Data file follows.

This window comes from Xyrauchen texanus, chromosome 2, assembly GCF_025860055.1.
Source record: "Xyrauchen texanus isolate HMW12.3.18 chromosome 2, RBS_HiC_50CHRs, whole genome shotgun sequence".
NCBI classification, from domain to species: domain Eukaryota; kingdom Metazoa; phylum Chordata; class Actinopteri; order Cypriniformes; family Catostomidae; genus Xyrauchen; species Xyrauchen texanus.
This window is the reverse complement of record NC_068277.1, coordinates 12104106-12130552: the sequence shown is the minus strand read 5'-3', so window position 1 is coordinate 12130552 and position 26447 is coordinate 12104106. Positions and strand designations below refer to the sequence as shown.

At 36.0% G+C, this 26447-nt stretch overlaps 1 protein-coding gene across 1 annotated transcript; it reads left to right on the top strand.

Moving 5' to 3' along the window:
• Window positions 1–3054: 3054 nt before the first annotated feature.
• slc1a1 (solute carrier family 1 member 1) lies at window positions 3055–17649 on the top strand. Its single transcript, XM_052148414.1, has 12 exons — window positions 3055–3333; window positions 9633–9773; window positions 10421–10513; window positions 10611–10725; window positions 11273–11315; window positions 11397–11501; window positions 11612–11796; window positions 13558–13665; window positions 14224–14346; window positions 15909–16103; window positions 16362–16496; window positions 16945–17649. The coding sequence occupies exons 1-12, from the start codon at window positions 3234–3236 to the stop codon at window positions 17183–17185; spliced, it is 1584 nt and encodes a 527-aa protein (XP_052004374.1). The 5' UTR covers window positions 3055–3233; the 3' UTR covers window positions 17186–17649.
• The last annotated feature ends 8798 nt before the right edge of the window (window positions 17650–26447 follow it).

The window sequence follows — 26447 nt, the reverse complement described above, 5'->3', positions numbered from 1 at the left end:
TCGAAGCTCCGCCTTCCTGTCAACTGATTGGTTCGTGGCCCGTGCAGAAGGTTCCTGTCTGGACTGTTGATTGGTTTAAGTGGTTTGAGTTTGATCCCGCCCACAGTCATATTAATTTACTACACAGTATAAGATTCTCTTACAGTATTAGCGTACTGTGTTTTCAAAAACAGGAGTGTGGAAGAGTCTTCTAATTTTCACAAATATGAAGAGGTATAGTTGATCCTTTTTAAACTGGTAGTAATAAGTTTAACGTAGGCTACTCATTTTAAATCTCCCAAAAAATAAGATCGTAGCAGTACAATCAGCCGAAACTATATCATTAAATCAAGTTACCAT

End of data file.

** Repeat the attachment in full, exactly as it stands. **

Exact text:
This window comes from Xyrauchen texanus, chromosome 2, assembly GCF_025860055.1.
Source record: "Xyrauchen texanus isolate HMW12.3.18 chromosome 2, RBS_HiC_50CHRs, whole genome shotgun sequence".
NCBI classification, from domain to species: domain Eukaryota; kingdom Metazoa; phylum Chordata; class Actinopteri; order Cypriniformes; family Catostomidae; genus Xyrauchen; species Xyrauchen texanus.
This window is the reverse complement of record NC_068277.1, coordinates 12104106-12130552: the sequence shown is the minus strand read 5'-3', so window position 1 is coordinate 12130552 and position 26447 is coordinate 12104106. Positions and strand designations below refer to the sequence as shown.

At 36.0% G+C, this 26447-nt stretch overlaps 1 protein-coding gene across 1 annotated transcript; it reads left to right on the top strand.

Moving 5' to 3' along the window:
• Window positions 1–3054: 3054 nt before the first annotated feature.
• slc1a1 (solute carrier family 1 member 1) lies at window positions 3055–17649 on the top strand. Its single transcript, XM_052148414.1, has 12 exons — window positions 3055–3333; window positions 9633–9773; window positions 10421–10513; window positions 10611–10725; window positions 11273–11315; window positions 11397–11501; window positions 11612–11796; window positions 13558–13665; window positions 14224–14346; window positions 15909–16103; window positions 16362–16496; window positions 16945–17649. The coding sequence occupies exons 1-12, from the start codon at window positions 3234–3236 to the stop codon at window positions 17183–17185; spliced, it is 1584 nt and encodes a 527-aa protein (XP_052004374.1). The 5' UTR covers window positions 3055–3233; the 3' UTR covers window positions 17186–17649.
• The last annotated feature ends 8798 nt before the right edge of the window (window positions 17650–26447 follow it).

The window sequence follows — 26447 nt, the reverse complement described above, 5'->3', positions numbered from 1 at the left end:
TCGAAGCTCCGCCTTCCTGTCAACTGATTGGTTCGTGGCCCGTGCAGAAGGTTCCTGTCTGGACTGTTGATTGGTTTAAGTGGTTTGAGTTTGATCCCGCCCACAGTCATATTAATTTACTACACAGTATAAGATTCTCTTACAGTATTAGCGTACTGTGTTTTCAAAAACAGGAGTGTGGAAGAGTCTTCTAATTTTCACAAATATGAAGAGGTATAGTTGATCCTTTTTAAACTGGTAGTAATAAGTTTAACGTAGGCTACTCATTTTAAATCTCCCAAAAAATAAGATCGTAGCAGTACAATCAGCCGAAACTATATCATTAAATCAAGTTACCAT